Non-meat sources of protein include [6]:

  • Beans and pulses
  • Quinoa
  • Nuts and seeds
  • Quorn
  • Tofu

This is not to say you need to cut out meat completely but eating less and getting more varied sources of protein can help boost your protein intake and help aid recovery - resulting in long-term progress and performance.

Why are carbohydrates essential to athletes?

Like fats, carbohydrates are often seen as a food group that should be restricted when it comes to weight loss or sports performance. However, cutting out carbohydrates (carbs) can lead to a variety of unwanted side effects.

Side effects of cutting out carbs include [7]:

  • Lack of energy
  • Weight gain
  • Headaches
  • Muscle cramps

All of which can hinder your sports performance. Carbs often have a stigma attached to them of making you feel stodgy or bloated, however, they could be the key to you winning a race or recovering faster.

Carbohydrates are vital in the production of energy and are a key energy source during exercise [8]. If your body doesn’t have the energy to fuel it, your performance is bound to take a hit.

Not only is it important for giving you the energy you need to perform, but it also works alongside protein to help optimise recovery [8].

If the thought of carbs is making you feel bloated, maybe it’s time to mix up your sources – carbs doesn’t always mean bread and pasta.

The best sources of carbohydrates for athletes include [9]:

  • Oats
  • Lentils
  • Nuts
  • Blueberries
  • Natural yoghurt
  • Brown rice
  • Sweet potatoes
  • Oranges

The amount of carbohydrates in your diet is recommended at roughly 40% of your overall diet. Leaving you with the recommended allowance of your diet as:

  • 30% protein
  • 30% fats
  • 40% carbohydrates

This percentage breakdown is also known as The Zone diet and the theory is that this caloric breakdown keeps your body and mind working at their peak performance throughout the day [5].

The importance of macronutrients in sports performance is that they provide energy and optimise recovery, but how do micronutrients play a part?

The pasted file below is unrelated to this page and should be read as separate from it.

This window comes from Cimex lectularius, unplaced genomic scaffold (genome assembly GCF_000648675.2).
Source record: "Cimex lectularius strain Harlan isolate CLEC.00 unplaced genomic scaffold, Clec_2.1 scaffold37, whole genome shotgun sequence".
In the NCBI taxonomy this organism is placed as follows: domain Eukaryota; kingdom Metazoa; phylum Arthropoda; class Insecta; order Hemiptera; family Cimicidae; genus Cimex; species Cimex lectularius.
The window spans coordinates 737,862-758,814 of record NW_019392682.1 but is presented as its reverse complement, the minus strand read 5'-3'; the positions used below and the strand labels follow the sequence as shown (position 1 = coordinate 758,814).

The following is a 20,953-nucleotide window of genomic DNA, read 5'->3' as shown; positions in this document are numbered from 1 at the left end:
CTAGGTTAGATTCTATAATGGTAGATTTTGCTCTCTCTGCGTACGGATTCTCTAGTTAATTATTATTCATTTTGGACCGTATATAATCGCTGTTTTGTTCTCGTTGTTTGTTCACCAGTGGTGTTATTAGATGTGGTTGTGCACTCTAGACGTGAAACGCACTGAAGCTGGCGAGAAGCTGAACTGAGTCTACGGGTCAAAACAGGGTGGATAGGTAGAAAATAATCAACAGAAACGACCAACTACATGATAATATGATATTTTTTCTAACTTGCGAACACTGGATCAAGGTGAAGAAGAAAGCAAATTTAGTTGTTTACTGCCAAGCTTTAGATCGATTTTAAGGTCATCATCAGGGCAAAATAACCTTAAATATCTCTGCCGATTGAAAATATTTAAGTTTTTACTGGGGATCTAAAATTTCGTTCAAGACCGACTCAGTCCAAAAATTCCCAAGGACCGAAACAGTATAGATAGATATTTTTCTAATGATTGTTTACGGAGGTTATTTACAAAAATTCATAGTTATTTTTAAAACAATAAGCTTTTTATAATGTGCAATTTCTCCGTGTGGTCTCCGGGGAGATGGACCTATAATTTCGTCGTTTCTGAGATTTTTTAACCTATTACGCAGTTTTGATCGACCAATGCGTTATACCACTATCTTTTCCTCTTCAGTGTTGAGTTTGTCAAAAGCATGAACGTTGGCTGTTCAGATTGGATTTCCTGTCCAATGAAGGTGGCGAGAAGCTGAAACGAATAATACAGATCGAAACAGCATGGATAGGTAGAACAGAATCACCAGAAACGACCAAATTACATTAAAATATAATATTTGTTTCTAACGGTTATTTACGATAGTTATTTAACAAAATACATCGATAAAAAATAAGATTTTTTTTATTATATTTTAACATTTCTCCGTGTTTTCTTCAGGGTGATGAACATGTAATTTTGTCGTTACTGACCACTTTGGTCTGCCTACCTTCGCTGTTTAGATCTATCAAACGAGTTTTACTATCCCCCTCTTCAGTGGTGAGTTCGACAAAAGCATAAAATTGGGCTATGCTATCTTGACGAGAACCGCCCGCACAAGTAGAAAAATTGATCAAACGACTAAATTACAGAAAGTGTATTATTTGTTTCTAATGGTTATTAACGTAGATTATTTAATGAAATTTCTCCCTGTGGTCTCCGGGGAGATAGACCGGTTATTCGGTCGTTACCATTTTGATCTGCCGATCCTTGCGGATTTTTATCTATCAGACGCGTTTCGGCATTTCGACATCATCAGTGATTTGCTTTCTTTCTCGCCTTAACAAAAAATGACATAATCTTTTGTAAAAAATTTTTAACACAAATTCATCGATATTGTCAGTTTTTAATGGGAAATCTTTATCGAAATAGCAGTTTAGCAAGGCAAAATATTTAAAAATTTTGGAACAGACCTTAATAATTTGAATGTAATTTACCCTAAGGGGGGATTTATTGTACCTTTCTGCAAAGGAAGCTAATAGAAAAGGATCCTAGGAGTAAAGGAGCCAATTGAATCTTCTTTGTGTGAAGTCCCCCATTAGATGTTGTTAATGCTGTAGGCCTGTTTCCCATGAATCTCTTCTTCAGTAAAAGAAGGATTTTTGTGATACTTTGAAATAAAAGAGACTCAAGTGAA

What are micronutrients (micros)?

Micronutrients are better known as vitamins and minerals and we get almost all our micronutrients through diet.

They are needed in very small amounts but help almost every process in the body, including:

  • Immune function
  • Bone health
  • Blood clotting
  • Energy production
  • Fluid balance

Micronutrients are split into four groups [10]:

1. Water-soluble vitamins

The majority of vitamins can be dissolved in water and are often not stored in the body (any excess will be flushed out in urine). These vitamins play an important role in energy production and it is important to get them from a variety of food sources.

Water-soluble vitamins include:

  • Vitamin C
  • Biotin
  • Folate

To ensure these vitamins are absorbed, you need to keep your hydration levels optimal. The NHS recommends that everyone should drink six to eight glasses of fluid a day. However, when exercising you may need to drink more to compensate for any fluid loss through bodily functions such as sweating.  In fact, drinking before, during, and after exercise will boost your energy levels, and may help to prevent muscle cramps.

2. Fat-soluble vitamins

Fat-soluble vitamins don’t dissolve in water and are stored in the liver and fatty tissues for future use.

Fat-soluble vitamins play a vital role in the proper function of:

  • The immune system
  • Bone development
  • Vision
  • Protection of cells

Fat-soluble vitamins include [11]:

One of the most common deficiencies in the UK is vitamin D. A vitamin D deficiency can cause a variety of symptoms that may have an impact on performance.

3. Macrominerals

Macrominerals are required in higher amounts than trace minerals and can be found in everyday foods and multivitamins.

Macrominerals include:

  • Calcium – important in the structure and function of bones
  • Magnesium – supports muscle function and helps in energy production
  • Sodium – helps with the maintenance of blood pressure